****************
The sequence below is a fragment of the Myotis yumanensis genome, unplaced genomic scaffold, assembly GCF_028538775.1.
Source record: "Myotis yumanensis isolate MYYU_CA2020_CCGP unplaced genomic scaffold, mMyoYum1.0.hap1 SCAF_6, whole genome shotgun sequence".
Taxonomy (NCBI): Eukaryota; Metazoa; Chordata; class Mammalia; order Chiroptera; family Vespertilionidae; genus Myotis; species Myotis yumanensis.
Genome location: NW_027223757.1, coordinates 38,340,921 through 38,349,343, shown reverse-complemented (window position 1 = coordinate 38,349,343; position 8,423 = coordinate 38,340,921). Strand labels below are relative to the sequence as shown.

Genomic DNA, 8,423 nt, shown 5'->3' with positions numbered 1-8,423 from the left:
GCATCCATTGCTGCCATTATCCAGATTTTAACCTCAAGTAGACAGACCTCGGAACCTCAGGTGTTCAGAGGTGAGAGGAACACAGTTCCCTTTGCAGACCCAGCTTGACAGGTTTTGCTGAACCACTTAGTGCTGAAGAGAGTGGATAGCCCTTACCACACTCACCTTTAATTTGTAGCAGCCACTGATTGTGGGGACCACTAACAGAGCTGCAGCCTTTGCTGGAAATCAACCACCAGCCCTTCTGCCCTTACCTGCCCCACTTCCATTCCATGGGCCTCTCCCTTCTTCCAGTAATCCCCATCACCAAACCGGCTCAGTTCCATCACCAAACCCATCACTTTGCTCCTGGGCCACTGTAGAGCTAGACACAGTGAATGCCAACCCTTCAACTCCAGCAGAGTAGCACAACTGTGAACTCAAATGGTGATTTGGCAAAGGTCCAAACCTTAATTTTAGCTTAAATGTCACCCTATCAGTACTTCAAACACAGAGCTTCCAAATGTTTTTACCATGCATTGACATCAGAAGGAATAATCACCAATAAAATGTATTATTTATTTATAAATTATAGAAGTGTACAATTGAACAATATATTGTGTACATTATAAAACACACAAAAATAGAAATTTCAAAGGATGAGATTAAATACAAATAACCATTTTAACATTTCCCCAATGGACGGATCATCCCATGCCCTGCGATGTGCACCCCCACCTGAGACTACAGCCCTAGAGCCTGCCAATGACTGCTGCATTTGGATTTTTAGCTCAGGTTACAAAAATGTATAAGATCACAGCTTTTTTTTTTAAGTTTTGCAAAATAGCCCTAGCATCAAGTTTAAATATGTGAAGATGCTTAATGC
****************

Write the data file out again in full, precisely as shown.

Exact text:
The sequence below is a fragment of the Myotis yumanensis genome, unplaced genomic scaffold, assembly GCF_028538775.1.
Source record: "Myotis yumanensis isolate MYYU_CA2020_CCGP unplaced genomic scaffold, mMyoYum1.0.hap1 SCAF_6, whole genome shotgun sequence".
Taxonomy (NCBI): Eukaryota; Metazoa; Chordata; class Mammalia; order Chiroptera; family Vespertilionidae; genus Myotis; species Myotis yumanensis.
Genome location: NW_027223757.1, coordinates 38,340,921 through 38,349,343, shown reverse-complemented (window position 1 = coordinate 38,349,343; position 8,423 = coordinate 38,340,921). Strand labels below are relative to the sequence as shown.

Genomic DNA, 8,423 nt, shown 5'->3' with positions numbered 1-8,423 from the left:
GCATCCATTGCTGCCATTATCCAGATTTTAACCTCAAGTAGACAGACCTCGGAACCTCAGGTGTTCAGAGGTGAGAGGAACACAGTTCCCTTTGCAGACCCAGCTTGACAGGTTTTGCTGAACCACTTAGTGCTGAAGAGAGTGGATAGCCCTTACCACACTCACCTTTAATTTGTAGCAGCCACTGATTGTGGGGACCACTAACAGAGCTGCAGCCTTTGCTGGAAATCAACCACCAGCCCTTCTGCCCTTACCTGCCCCACTTCCATTCCATGGGCCTCTCCCTTCTTCCAGTAATCCCCATCACCAAACCGGCTCAGTTCCATCACCAAACCCATCACTTTGCTCCTGGGCCACTGTAGAGCTAGACACAGTGAATGCCAACCCTTCAACTCCAGCAGAGTAGCACAACTGTGAACTCAAATGGTGATTTGGCAAAGGTCCAAACCTTAATTTTAGCTTAAATGTCACCCTATCAGTACTTCAAACACAGAGCTTCCAAATGTTTTTACCATGCATTGACATCAGAAGGAATAATCACCAATAAAATGTATTATTTATTTATAAATTATAGAAGTGTACAATTGAACAATATATTGTGTACATTATAAAACACACAAAAATAGAAATTTCAAAGGATGAGATTAAATACAAATAACCATTTTAACATTTCCCCAATGGACGGATCATCCCATGCCCTGCGATGTGCACCCCCACCTGAGACTACAGCCCTAGAGCCTGCCAATGACTGCTGCATTTGGATTTTTAGCTCAGGTTACAAAAATGTATAAGATCACAGCTTTTTTTTTTAAGTTTTGCAAAATAGCCCTAGCATCAAGTTTAAATATGTGAAGATGCTTAATGC